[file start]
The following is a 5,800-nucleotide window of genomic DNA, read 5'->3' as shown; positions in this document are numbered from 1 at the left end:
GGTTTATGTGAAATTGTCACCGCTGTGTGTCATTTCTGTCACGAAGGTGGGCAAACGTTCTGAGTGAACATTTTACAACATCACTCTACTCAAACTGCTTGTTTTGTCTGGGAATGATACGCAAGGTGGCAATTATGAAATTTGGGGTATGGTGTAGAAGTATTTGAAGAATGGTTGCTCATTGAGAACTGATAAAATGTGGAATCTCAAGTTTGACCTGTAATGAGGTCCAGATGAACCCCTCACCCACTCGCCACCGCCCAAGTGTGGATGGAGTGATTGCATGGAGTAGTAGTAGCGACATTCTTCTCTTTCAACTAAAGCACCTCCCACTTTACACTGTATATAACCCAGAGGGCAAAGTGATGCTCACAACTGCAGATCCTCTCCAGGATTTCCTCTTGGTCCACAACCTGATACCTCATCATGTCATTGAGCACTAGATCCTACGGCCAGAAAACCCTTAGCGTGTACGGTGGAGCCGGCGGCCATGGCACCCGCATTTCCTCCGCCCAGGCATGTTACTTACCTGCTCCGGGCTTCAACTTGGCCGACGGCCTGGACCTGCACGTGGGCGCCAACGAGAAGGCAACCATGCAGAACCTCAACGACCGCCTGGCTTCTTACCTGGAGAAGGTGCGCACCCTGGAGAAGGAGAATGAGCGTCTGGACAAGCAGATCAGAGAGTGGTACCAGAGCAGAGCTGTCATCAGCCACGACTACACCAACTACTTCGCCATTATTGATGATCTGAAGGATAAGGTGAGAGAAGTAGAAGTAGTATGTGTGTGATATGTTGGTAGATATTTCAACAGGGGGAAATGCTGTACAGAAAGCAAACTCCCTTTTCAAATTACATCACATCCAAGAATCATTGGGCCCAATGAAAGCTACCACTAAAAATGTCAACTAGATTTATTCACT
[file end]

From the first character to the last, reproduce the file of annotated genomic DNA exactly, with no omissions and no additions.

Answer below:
The following is a 5,800-nucleotide window of genomic DNA, read 5'->3' as shown; positions in this document are numbered from 1 at the left end:
GGTTTATGTGAAATTGTCACCGCTGTGTGTCATTTCTGTCACGAAGGTGGGCAAACGTTCTGAGTGAACATTTTACAACATCACTCTACTCAAACTGCTTGTTTTGTCTGGGAATGATACGCAAGGTGGCAATTATGAAATTTGGGGTATGGTGTAGAAGTATTTGAAGAATGGTTGCTCATTGAGAACTGATAAAATGTGGAATCTCAAGTTTGACCTGTAATGAGGTCCAGATGAACCCCTCACCCACTCGCCACCGCCCAAGTGTGGATGGAGTGATTGCATGGAGTAGTAGTAGCGACATTCTTCTCTTTCAACTAAAGCACCTCCCACTTTACACTGTATATAACCCAGAGGGCAAAGTGATGCTCACAACTGCAGATCCTCTCCAGGATTTCCTCTTGGTCCACAACCTGATACCTCATCATGTCATTGAGCACTAGATCCTACGGCCAGAAAACCCTTAGCGTGTACGGTGGAGCCGGCGGCCATGGCACCCGCATTTCCTCCGCCCAGGCATGTTACTTACCTGCTCCGGGCTTCAACTTGGCCGACGGCCTGGACCTGCACGTGGGCGCCAACGAGAAGGCAACCATGCAGAACCTCAACGACCGCCTGGCTTCTTACCTGGAGAAGGTGCGCACCCTGGAGAAGGAGAATGAGCGTCTGGACAAGCAGATCAGAGAGTGGTACCAGAGCAGAGCTGTCATCAGCCACGACTACACCAACTACTTCGCCATTATTGATGATCTGAAGGATAAGGTGAGAGAAGTAGAAGTAGTATGTGTGTGATATGTTGGTAGATATTTCAACAGGGGGAAATGCTGTACAGAAAGCAAACTCCCTTTTCAAATTACATCACATCCAAGAATCATTGGGCCCAATGAAAGCTACCACTAAAAATGTCAACTAGATTTATTCACT